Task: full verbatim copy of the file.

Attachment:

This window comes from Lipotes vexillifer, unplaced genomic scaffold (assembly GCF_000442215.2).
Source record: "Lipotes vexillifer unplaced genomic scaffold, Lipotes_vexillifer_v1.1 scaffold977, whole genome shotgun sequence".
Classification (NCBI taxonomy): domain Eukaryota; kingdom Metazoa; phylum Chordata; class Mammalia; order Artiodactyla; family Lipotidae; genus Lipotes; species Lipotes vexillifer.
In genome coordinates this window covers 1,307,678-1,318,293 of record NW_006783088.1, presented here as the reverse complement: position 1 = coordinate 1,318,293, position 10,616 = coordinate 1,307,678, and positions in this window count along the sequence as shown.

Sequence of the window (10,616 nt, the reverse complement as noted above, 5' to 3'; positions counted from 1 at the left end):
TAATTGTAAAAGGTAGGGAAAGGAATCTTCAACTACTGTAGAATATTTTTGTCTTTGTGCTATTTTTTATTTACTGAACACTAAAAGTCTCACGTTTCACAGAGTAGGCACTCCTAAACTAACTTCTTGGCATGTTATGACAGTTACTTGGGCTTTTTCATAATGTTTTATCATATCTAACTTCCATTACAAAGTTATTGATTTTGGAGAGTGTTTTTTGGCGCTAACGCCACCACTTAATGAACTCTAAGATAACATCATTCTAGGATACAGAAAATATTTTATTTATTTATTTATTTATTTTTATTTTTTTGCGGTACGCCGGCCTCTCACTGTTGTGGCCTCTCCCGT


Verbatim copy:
This window comes from Lipotes vexillifer, unplaced genomic scaffold (assembly GCF_000442215.2).
Source record: "Lipotes vexillifer unplaced genomic scaffold, Lipotes_vexillifer_v1.1 scaffold977, whole genome shotgun sequence".
Classification (NCBI taxonomy): domain Eukaryota; kingdom Metazoa; phylum Chordata; class Mammalia; order Artiodactyla; family Lipotidae; genus Lipotes; species Lipotes vexillifer.
In genome coordinates this window covers 1,307,678-1,318,293 of record NW_006783088.1, presented here as the reverse complement: position 1 = coordinate 1,318,293, position 10,616 = coordinate 1,307,678, and positions in this window count along the sequence as shown.

Sequence of the window (10,616 nt, the reverse complement as noted above, 5' to 3'; positions counted from 1 at the left end):
TAATTGTAAAAGGTAGGGAAAGGAATCTTCAACTACTGTAGAATATTTTTGTCTTTGTGCTATTTTTTATTTACTGAACACTAAAAGTCTCACGTTTCACAGAGTAGGCACTCCTAAACTAACTTCTTGGCATGTTATGACAGTTACTTGGGCTTTTTCATAATGTTTTATCATATCTAACTTCCATTACAAAGTTATTGATTTTGGAGAGTGTTTTTTGGCGCTAACGCCACCACTTAATGAACTCTAAGATAACATCATTCTAGGATACAGAAAATATTTTATTTATTTATTTATTTATTTTTATTTTTTTGCGGTACGCCGGCCTCTCACTGTTGTGGCCTCTCCCGT